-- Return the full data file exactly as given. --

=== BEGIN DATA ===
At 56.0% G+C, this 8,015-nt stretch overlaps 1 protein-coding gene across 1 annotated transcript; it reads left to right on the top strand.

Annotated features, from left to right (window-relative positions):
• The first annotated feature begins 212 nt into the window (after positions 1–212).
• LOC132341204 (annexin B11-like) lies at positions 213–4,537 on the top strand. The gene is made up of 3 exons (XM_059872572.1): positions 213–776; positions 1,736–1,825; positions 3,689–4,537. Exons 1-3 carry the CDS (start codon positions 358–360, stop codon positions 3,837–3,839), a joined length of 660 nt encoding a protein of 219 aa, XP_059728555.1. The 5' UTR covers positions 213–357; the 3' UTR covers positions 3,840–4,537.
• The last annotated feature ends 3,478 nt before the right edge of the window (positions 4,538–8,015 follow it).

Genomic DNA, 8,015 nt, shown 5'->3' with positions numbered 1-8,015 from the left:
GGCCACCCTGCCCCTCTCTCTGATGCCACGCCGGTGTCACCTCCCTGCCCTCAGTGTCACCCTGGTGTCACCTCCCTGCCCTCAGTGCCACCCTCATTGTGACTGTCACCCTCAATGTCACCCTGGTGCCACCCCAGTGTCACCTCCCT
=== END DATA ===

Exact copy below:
At 56.0% G+C, this 8,015-nt stretch overlaps 1 protein-coding gene across 1 annotated transcript; it reads left to right on the top strand.

Annotated features, from left to right (window-relative positions):
• The first annotated feature begins 212 nt into the window (after positions 1–212).
• LOC132341204 (annexin B11-like) lies at positions 213–4,537 on the top strand. The gene is made up of 3 exons (XM_059872572.1): positions 213–776; positions 1,736–1,825; positions 3,689–4,537. Exons 1-3 carry the CDS (start codon positions 358–360, stop codon positions 3,837–3,839), a joined length of 660 nt encoding a protein of 219 aa, XP_059728555.1. The 5' UTR covers positions 213–357; the 3' UTR covers positions 3,840–4,537.
• The last annotated feature ends 3,478 nt before the right edge of the window (positions 4,538–8,015 follow it).

Genomic DNA, 8,015 nt, shown 5'->3' with positions numbered 1-8,015 from the left:
GGCCACCCTGCCCCTCTCTCTGATGCCACGCCGGTGTCACCTCCCTGCCCTCAGTGTCACCCTGGTGTCACCTCCCTGCCCTCAGTGCCACCCTCATTGTGACTGTCACCCTCAATGTCACCCTGGTGCCACCCCAGTGTCACCTCCCT